Harvest in Black and White

Harvest in Black and White

Harvest in Black and White

Ehpem (over at burntembers blog) had some very nice things to say about the color version of this image that I posted a couple of days ago, but also noted that it “demanding conversion” to black and white. As I said in the ensuing conversation, it’s evidence that even when I’m shooting in color, I’m seeing in black and white.

Well noted, Ehpem.



  1. I really like the conversion, thanks for posting it, and for the mention. I will be remembering the colour version, but it is interesting that Melinda forgets the colours in her own shots – that ties in with the idea of seeing in black and white, even when shooting in colour. It is rare for me, but sometimes when I look at something I know it is going to be black and white.

    1. I agree about how interesting it is that Melinda forgets the colors once it’s converted. A significant part of my PhD studies are in cognitive psychology and neurobiology, and while we’d say it’s not surprising that this happens for her, it’s still a fascinating phenomenon.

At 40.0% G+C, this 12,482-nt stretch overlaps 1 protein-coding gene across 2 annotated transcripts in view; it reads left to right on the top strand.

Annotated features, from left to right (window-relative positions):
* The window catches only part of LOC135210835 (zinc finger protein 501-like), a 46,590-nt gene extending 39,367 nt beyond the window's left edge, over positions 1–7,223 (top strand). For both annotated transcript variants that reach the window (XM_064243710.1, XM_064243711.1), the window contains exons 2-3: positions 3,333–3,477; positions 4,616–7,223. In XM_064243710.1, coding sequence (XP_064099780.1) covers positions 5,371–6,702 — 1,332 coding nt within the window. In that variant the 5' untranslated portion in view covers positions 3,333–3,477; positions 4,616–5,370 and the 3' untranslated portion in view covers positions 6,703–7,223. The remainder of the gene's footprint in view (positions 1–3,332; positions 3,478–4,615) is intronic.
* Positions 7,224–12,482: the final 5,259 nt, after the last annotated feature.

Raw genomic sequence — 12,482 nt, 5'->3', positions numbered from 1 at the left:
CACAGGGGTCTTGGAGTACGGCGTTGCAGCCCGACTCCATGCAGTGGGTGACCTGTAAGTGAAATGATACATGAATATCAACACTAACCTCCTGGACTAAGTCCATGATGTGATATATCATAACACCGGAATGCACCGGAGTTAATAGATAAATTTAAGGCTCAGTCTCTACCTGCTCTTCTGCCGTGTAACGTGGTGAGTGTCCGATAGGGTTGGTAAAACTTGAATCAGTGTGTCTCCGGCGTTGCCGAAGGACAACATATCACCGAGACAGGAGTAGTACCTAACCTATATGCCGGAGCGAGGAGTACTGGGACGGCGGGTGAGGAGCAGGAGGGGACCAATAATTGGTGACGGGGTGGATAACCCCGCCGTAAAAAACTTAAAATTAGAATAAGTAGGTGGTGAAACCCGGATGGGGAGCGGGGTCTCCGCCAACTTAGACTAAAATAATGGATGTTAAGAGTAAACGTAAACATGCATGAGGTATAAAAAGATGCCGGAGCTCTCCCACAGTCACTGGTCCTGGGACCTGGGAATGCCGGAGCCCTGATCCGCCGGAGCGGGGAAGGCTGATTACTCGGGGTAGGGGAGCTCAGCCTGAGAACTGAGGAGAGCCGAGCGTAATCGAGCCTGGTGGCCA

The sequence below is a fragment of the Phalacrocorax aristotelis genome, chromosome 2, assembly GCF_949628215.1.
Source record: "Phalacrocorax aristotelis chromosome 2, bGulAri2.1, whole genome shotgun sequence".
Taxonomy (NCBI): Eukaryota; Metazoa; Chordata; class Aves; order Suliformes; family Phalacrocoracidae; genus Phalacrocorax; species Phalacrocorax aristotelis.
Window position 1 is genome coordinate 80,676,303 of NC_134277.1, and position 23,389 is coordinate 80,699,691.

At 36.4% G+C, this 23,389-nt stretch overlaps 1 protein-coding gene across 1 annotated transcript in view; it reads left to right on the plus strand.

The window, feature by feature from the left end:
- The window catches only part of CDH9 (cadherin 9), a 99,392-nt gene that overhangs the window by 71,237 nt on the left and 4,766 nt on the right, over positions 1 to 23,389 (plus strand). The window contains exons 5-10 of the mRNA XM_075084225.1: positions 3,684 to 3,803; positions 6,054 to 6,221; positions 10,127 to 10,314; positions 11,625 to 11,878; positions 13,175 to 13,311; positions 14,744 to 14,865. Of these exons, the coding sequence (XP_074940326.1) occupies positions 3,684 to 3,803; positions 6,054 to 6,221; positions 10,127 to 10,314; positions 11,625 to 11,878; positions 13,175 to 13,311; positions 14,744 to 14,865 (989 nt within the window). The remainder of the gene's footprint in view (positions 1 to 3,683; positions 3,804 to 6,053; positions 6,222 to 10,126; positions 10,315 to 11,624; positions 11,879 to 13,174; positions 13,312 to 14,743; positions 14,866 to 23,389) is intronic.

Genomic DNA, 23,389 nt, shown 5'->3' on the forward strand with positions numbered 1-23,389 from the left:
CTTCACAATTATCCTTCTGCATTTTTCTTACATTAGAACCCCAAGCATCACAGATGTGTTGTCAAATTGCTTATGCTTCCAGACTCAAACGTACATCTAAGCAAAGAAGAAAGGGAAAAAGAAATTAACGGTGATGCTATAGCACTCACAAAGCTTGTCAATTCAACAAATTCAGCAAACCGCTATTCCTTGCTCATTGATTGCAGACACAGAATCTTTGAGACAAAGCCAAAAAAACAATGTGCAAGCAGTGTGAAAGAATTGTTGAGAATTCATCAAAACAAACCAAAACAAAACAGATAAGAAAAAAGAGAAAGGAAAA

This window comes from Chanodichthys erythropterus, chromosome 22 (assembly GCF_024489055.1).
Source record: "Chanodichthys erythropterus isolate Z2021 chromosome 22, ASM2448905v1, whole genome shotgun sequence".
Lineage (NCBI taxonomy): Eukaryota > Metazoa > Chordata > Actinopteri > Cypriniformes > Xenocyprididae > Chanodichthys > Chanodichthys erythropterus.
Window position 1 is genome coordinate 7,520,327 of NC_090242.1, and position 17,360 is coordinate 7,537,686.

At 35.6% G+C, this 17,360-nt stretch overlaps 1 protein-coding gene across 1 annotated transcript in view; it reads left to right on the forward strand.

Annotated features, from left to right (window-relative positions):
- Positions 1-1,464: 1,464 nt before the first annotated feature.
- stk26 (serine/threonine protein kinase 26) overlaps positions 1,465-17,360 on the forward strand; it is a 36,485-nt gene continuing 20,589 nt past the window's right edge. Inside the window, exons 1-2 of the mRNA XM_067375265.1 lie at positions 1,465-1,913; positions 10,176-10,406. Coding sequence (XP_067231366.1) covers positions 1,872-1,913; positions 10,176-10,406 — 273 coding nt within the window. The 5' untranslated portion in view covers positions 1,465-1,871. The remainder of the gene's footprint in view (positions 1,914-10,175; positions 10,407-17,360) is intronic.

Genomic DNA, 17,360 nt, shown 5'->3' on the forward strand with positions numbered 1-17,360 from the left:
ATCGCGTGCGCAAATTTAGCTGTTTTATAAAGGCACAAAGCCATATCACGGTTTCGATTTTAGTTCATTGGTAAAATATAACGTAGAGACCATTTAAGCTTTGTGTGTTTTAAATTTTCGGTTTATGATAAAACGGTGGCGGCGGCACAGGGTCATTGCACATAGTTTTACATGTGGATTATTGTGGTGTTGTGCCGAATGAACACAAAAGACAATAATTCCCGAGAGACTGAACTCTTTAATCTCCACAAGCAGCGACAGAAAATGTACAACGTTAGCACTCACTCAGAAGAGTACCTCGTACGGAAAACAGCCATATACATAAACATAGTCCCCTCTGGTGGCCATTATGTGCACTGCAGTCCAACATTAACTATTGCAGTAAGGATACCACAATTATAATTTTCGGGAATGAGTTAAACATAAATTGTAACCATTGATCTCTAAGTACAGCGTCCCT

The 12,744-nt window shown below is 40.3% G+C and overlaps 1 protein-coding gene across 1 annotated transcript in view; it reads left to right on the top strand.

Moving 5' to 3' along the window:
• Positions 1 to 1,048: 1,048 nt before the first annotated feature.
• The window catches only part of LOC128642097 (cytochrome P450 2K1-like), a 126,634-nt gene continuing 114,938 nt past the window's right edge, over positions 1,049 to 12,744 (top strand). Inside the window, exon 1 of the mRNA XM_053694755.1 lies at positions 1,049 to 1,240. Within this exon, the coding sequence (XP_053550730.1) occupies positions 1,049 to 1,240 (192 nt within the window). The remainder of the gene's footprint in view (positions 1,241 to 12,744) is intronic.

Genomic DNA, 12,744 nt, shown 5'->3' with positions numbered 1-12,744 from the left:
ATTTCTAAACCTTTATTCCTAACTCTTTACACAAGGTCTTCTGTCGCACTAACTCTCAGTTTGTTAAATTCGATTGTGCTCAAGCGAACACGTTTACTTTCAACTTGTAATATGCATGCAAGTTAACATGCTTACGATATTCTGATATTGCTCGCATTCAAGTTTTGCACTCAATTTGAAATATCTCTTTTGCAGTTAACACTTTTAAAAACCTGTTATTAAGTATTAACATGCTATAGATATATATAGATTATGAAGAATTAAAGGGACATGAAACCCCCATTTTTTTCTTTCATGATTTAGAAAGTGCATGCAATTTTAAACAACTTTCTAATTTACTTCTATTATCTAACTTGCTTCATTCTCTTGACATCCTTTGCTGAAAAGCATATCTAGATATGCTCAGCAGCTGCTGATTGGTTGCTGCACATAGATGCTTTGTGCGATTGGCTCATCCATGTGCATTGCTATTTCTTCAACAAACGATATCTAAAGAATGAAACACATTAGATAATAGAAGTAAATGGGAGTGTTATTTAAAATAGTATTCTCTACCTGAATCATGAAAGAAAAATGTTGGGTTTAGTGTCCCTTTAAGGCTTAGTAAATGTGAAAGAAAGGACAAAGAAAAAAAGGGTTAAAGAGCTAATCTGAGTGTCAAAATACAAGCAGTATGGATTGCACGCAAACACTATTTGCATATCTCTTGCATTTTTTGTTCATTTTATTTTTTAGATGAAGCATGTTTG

It IS interesting, though, how such individual differences occur. I won’t go into all the studies we could read about such things, but it’s worth a quick search on scholar.google.com.


      1. For a moment that felt like a high speed and right angle turn in the conversation. Of course it isn’t when I slow down and think about it. I should have a read about this, it could be enlightening to understanding the way I view the world.
        Without doing the reading, I suspect that training is a part of it. If I only intended and usually only practiced black and white photography, I predict I would see that way after a while. And if that is the way one is seeing in the first place, then presumably the colour is no longer really registering for the memory to find. The blue sky is seen as black, the yellow light on the wheat and tips of some clouds as white, and so on.

      2. Yup, might seem that way–unless one studies cognitive psych (like me). Then even the composition and semiotics within my images goes back to the brain. And about the training: you’re right. A good introductory article on how training and practice are important to (pun intended) developing strong skills:

        Anders Ericsson, K., Prietula, M. J., & Cokely, E. T. (2007). The Making of an Expert. Harvard Business Review, 85(7/8), pp. 1-8.

Leave a Reply

Fill in your details below or click an icon to log in:

WordPress.com Logo

You are commenting using your WordPress.com account. Log Out /  Change )

Google photo

You are commenting using your Google account. Log Out /  Change )

Twitter picture

You are commenting using your Twitter account. Log Out /  Change )

Facebook photo

You are commenting using your Facebook account. Log Out /  Change )

Connecting to %s